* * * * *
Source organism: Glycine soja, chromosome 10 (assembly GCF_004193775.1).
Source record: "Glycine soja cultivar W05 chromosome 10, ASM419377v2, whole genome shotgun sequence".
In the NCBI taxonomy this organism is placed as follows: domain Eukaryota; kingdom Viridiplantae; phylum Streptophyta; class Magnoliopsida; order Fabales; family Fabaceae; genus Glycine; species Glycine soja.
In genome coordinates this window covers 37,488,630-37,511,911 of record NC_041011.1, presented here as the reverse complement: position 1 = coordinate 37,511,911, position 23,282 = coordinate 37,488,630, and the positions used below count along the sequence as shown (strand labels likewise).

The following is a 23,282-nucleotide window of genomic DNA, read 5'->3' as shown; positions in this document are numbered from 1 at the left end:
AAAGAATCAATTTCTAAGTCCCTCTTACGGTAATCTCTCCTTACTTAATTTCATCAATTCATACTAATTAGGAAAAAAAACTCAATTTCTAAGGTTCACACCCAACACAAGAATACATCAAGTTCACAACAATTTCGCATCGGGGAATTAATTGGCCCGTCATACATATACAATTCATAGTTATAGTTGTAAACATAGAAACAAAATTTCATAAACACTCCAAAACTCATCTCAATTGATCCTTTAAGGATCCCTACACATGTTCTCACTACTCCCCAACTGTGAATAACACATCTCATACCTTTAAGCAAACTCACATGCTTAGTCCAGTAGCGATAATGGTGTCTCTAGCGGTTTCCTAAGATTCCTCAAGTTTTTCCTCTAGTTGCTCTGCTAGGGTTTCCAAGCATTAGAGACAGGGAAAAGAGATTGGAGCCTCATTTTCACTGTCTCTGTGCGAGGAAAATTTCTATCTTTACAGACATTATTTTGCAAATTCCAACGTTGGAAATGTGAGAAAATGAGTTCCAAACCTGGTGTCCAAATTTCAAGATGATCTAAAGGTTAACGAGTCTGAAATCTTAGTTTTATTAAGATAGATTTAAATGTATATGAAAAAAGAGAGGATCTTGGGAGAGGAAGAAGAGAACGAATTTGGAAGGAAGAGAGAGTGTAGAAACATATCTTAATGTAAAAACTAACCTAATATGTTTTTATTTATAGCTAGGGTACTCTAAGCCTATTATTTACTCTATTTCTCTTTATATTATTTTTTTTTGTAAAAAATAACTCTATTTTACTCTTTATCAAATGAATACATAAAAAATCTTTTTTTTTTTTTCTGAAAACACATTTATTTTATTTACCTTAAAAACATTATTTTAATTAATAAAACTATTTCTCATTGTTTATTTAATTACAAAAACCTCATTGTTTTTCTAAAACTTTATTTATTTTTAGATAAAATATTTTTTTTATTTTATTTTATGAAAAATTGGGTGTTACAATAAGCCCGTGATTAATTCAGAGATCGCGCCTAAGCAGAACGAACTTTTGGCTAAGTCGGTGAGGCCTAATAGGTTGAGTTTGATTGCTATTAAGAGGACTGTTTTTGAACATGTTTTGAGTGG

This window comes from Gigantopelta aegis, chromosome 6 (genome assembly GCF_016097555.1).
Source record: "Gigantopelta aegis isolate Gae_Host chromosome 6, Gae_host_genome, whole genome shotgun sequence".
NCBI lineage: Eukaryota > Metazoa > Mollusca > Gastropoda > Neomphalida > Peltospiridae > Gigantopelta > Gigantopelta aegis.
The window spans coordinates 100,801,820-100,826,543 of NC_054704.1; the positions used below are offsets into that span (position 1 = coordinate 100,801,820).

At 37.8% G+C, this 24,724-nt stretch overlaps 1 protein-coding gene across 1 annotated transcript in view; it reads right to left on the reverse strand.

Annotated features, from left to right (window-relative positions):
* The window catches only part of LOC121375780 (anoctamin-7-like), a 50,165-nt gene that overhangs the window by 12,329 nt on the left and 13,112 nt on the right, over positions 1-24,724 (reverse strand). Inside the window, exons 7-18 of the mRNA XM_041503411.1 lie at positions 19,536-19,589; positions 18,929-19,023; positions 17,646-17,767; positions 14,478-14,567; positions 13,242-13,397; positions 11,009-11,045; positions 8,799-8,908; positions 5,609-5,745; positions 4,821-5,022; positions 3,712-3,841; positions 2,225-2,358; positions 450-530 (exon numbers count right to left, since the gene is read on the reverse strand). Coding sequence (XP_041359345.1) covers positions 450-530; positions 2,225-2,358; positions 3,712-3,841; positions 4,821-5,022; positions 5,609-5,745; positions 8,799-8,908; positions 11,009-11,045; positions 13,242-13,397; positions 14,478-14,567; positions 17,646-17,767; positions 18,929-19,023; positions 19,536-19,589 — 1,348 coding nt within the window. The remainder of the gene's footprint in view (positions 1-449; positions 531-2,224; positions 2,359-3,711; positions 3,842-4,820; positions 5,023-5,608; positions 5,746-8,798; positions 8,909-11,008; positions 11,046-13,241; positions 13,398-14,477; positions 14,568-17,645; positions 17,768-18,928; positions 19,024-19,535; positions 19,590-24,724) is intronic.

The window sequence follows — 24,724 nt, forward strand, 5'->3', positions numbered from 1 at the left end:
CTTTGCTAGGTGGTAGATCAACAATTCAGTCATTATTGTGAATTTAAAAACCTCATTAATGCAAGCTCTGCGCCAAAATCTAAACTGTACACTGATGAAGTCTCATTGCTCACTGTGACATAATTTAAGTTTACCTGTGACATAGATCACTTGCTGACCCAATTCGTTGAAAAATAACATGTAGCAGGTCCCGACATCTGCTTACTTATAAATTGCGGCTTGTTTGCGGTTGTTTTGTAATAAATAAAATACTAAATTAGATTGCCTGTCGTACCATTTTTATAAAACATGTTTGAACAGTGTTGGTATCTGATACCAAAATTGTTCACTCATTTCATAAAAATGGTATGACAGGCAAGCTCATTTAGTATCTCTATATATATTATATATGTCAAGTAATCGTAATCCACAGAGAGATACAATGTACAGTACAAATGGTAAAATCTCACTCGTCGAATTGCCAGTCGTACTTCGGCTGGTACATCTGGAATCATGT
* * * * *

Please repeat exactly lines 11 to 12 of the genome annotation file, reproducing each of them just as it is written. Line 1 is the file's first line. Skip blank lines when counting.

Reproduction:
At 37.8% G+C, this 24,724-nt stretch overlaps 1 protein-coding gene across 1 annotated transcript in view; it reads right to left on the reverse strand.

Annotated features, from left to right (window-relative positions):